Since black-box models process a great number of parameters in a record time, even a skilled data scientist cannot really explain where a certain decision came from. While it may not sound too bad at first, think of the following.
Suppose a financial organization (let's take a lending company, for example) decides the creditworthiness of a person. In that case, this person or responsible manager may question why the company denied the request. The person might also want to resolve the issue in court - and the finance company will not be able to explain its own decision. Or, if a financial company makes a particular decision and later loses money because of that, there is technically no one to blame but the machine.
As well, the inability to explain the black box may lead to compliance issues. Many black boxes are entirely incompatible with EU data protection laws and therefore have to be redesigned. So how can you battle the problem while not spending too much money and time? Luckily, there is a good option.
Explaining the inexplicable: from the black box back to the glass box
The solution to the black box problem is elegant and straightforward: we build a glass-box model based on the same input data that we feed to the black box and predictions generated by the black box. Of course, we will use fewer parameters for the glass box, but the principle remains the same: we use this data to obtain results and then compare them with the black-box results. This explainable AI model is also known as the surrogate model. Its main goal is to explain why the black box model results are trustworthy (or not) and how the model achieved them.
Some may ask: why don't you build a glass-box model from the start? As mentioned earlier, a glass box cannot process massive volumes of data, and some businesses do not require to double-check the results delivered by the black box. Thus the surrogate model explains how the black-box works.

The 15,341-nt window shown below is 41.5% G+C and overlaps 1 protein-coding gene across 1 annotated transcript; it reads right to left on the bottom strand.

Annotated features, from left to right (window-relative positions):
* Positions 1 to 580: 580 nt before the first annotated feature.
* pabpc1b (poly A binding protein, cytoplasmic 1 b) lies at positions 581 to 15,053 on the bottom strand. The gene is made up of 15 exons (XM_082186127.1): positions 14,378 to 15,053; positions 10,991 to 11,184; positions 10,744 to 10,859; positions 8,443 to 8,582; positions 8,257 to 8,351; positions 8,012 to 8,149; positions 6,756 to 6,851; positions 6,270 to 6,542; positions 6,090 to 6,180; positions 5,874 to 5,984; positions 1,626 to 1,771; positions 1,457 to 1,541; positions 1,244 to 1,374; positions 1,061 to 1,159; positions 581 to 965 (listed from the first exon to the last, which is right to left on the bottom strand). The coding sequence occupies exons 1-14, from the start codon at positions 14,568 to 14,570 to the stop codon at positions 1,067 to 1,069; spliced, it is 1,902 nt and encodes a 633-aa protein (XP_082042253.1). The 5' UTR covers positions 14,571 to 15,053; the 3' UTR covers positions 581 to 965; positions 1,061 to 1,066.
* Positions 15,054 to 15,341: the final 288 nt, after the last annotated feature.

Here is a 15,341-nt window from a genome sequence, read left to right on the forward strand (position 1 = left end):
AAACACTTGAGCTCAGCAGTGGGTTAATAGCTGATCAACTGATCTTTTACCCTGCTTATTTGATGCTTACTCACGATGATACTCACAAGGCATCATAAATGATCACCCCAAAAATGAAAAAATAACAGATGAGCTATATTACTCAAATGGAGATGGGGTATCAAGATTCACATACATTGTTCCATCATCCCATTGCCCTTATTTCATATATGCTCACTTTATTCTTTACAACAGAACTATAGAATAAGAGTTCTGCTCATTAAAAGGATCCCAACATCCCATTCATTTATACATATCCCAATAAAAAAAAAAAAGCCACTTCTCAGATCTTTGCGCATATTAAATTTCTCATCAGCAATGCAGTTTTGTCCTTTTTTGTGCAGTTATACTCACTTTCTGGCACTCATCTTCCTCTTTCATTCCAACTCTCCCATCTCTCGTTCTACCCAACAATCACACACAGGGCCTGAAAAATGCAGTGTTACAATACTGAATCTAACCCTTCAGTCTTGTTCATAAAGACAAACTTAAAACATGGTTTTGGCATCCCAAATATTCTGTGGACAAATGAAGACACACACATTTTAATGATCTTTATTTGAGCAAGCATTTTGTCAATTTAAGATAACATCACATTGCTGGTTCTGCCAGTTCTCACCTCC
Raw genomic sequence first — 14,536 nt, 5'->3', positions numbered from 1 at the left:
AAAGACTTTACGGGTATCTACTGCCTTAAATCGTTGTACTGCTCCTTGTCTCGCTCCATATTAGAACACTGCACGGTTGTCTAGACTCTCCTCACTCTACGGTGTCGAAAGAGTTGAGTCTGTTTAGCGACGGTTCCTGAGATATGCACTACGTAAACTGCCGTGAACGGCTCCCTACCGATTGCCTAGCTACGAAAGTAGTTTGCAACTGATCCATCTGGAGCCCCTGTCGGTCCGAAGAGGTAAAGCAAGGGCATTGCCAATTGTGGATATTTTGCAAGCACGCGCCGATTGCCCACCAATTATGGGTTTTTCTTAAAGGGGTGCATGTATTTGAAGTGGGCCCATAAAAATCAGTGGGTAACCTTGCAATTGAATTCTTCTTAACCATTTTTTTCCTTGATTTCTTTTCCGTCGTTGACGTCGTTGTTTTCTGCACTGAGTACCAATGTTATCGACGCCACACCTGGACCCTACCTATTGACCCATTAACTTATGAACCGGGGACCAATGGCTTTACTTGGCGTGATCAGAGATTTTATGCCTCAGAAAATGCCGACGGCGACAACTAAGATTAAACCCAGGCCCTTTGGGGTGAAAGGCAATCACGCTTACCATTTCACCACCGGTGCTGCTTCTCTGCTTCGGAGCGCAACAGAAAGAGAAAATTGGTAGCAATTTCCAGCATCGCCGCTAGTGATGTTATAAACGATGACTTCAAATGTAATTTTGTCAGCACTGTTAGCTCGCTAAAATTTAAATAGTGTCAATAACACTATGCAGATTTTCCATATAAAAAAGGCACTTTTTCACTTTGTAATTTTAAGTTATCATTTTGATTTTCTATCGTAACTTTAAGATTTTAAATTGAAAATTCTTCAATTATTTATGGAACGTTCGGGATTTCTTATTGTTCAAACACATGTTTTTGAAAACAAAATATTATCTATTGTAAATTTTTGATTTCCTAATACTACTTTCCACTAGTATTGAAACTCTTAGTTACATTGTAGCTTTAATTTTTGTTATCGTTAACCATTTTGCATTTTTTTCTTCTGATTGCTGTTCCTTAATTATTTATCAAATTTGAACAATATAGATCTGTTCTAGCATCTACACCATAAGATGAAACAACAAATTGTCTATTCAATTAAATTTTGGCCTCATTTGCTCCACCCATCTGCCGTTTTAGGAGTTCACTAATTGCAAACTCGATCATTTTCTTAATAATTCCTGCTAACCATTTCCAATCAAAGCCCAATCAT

A case from SoftTeco: management of traffic rates with the help of ML predictions
A client addressed SoftTeco with a request to design an ML-powered solution to analyze the data and provide forecasts and insights on traffic rates management. Before, it was the responsibility of data analysts, but the client wanted to automate and speed up the process.
However, our team faced the same challenge that we discussed above: the client needed an explanation for the obtained results in order to compare them with the results delivered by analytics. Therefore, we had to build an explainable AI model (the surrogate model) to prove that our black-box model was accurate and corresponded to the client's requirements.
It is pretty challenging to make critical business decisions related to price-setting without transparent and explainable justification. At the same time, it is impossible to obtain accurate results from an explainable AI-based model. This is how controversy is created around using machine learning for drawing predictions.
Hence, when you plan on implementing a black-box AI model in your business, we highly recommend supporting its results with a surrogate model. In this way, you will safeguard yourself from the possible legal consequences and will be able to provide explanations for your business decisions at any time and upon request.